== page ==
The following excerpt is from the 2005 Committee of Visitors review of the Chemical Sciences, Geosciences, and Biosciences Division (CSGB) Catalysis Science Program (formerly known as the “Catalysis and Chemical Transformations” Program).
(a) Solicit, review, recommend, and document proposal actions
Reviewers are critical to unbiased and accurate evaluation of proposals.
The review process and associated documentation for actions were usually thorough and appropriate. However, there is room for improvement in review process.
To his credit, the Program Manager is using an informal database.
We were surprised by the paucity of reviewers from industry, given the obvious relevance of this topic.
The DOE is moving toward center or multi-PI interdisciplinary programs. It was not always apparent how the work in individual PI funded programs was distinct from that in multi-PI programs.
Continuity in Program Managers is essential for effective program. This has been particular problem with CCT until about three years ago.
The subpanel applauds the Program Manager for significant improvement in creating a coherent and vital program.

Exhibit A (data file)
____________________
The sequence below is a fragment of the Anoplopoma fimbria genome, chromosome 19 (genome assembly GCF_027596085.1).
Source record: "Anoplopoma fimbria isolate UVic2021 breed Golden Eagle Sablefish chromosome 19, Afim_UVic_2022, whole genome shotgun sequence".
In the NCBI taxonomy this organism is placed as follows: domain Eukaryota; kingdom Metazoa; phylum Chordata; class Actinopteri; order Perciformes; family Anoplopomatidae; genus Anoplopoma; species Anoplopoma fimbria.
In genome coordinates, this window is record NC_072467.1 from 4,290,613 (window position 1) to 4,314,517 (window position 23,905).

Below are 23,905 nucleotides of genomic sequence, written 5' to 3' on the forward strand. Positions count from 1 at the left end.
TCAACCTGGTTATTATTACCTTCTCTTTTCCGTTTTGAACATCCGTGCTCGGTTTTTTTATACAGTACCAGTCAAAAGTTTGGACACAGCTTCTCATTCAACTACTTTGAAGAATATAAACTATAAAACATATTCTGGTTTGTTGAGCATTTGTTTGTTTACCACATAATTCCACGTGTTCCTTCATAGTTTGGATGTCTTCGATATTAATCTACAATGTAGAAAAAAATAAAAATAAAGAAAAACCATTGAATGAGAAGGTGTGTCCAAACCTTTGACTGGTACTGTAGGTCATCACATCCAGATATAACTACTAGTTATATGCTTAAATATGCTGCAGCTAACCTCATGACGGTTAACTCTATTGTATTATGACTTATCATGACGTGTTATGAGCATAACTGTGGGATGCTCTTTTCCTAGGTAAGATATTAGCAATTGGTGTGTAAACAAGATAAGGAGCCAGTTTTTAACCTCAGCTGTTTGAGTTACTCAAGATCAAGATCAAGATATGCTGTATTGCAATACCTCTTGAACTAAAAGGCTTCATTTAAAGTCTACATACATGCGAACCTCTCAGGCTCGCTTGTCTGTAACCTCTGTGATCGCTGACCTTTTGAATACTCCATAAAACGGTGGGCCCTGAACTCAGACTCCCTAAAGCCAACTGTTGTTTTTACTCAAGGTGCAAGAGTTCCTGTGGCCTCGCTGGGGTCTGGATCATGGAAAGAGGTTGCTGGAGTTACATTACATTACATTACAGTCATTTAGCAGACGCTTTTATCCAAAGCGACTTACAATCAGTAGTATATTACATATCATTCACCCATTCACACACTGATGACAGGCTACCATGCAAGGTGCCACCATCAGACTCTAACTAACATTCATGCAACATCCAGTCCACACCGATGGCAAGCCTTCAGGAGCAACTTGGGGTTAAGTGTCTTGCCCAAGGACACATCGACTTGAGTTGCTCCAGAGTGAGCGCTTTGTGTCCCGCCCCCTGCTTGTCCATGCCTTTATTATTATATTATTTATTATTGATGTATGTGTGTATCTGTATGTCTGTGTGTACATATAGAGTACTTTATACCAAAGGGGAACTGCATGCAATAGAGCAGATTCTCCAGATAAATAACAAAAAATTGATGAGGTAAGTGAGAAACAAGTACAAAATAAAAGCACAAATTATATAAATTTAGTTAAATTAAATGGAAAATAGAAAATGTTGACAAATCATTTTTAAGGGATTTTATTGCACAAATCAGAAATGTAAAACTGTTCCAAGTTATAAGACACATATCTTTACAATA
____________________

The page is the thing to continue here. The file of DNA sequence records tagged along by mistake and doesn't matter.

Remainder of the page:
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Appendix E 2005 Committee of Visitors Review Excerpt The following excerpt is from the 2005 Committee of Visitors review of the Chemical Sciences, Geosciences, and Biosciences Division (CSGB) Ca- talysis Science Program (formerly known as the “Catalysis and Chemical Trans- formations” Program). C. FINDINGS AND RECOMMENDATIONS OF THE CATALYSIS AND CHEMICAL TRANSFORMATIONS SUBPANEL C.I. EFFICACY AND QUALITY OF THE PROGRAM’S PROCESSES (a) Solicit, review, recommend, and document proposal actions Findings: (1) Reviewers are critical to unbiased and accurate evaluation of proposals. (2) The review process and associated documentation for actions were usually thorough and appropriate. However, there is room for improvement in review process. (3) To his credit, the Program Manager is using an informal database. (4) We were surprised by the paucity of reviewers from industry, given the ob- vious relevance of this topic. (5) The DOE is moving toward center or multi-PI interdisciplinary programs. It was not always apparent how the work in individual PI funded programs was distinct from that in multi-PI programs. Comment: (1) Continuity in Program Managers is essential for effective program. This has been particular problem with CCT until about three years ago. (2) The subpanel applauds the Program Manager for significant improvement in creating a coherent and vital program. 113